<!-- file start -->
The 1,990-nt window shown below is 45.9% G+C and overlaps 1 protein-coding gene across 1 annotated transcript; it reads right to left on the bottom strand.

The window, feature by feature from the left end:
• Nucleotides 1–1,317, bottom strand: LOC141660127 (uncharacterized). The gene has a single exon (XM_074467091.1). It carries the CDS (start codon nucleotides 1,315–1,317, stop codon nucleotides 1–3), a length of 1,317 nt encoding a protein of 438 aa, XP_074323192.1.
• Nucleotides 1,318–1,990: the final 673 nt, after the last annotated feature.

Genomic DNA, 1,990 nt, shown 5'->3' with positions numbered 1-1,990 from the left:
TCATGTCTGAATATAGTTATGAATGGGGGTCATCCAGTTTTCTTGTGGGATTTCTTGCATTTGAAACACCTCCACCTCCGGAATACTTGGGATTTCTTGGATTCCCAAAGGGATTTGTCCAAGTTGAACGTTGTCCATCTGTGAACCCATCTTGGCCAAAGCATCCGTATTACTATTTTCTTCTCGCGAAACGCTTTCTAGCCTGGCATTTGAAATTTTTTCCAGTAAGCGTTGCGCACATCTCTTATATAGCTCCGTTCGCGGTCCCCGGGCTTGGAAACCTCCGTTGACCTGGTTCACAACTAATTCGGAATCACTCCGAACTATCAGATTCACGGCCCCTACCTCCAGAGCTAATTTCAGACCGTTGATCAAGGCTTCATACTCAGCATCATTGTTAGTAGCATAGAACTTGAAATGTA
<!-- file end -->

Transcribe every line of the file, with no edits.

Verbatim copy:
The 1,990-nt window shown below is 45.9% G+C and overlaps 1 protein-coding gene across 1 annotated transcript; it reads right to left on the bottom strand.

The window, feature by feature from the left end:
• Nucleotides 1–1,317, bottom strand: LOC141660127 (uncharacterized). The gene has a single exon (XM_074467091.1). It carries the CDS (start codon nucleotides 1,315–1,317, stop codon nucleotides 1–3), a length of 1,317 nt encoding a protein of 438 aa, XP_074323192.1.
• Nucleotides 1,318–1,990: the final 673 nt, after the last annotated feature.

Genomic DNA, 1,990 nt, shown 5'->3' with positions numbered 1-1,990 from the left:
TCATGTCTGAATATAGTTATGAATGGGGGTCATCCAGTTTTCTTGTGGGATTTCTTGCATTTGAAACACCTCCACCTCCGGAATACTTGGGATTTCTTGGATTCCCAAAGGGATTTGTCCAAGTTGAACGTTGTCCATCTGTGAACCCATCTTGGCCAAAGCATCCGTATTACTATTTTCTTCTCGCGAAACGCTTTCTAGCCTGGCATTTGAAATTTTTTCCAGTAAGCGTTGCGCACATCTCTTATATAGCTCCGTTCGCGGTCCCCGGGCTTGGAAACCTCCGTTGACCTGGTTCACAACTAATTCGGAATCACTCCGAACTATCAGATTCACGGCCCCTACCTCCAGAGCTAATTTCAGACCGTTGATCAAGGCTTCATACTCAGCATCATTGTTAGTAGCATAGAACTTGAAATGTA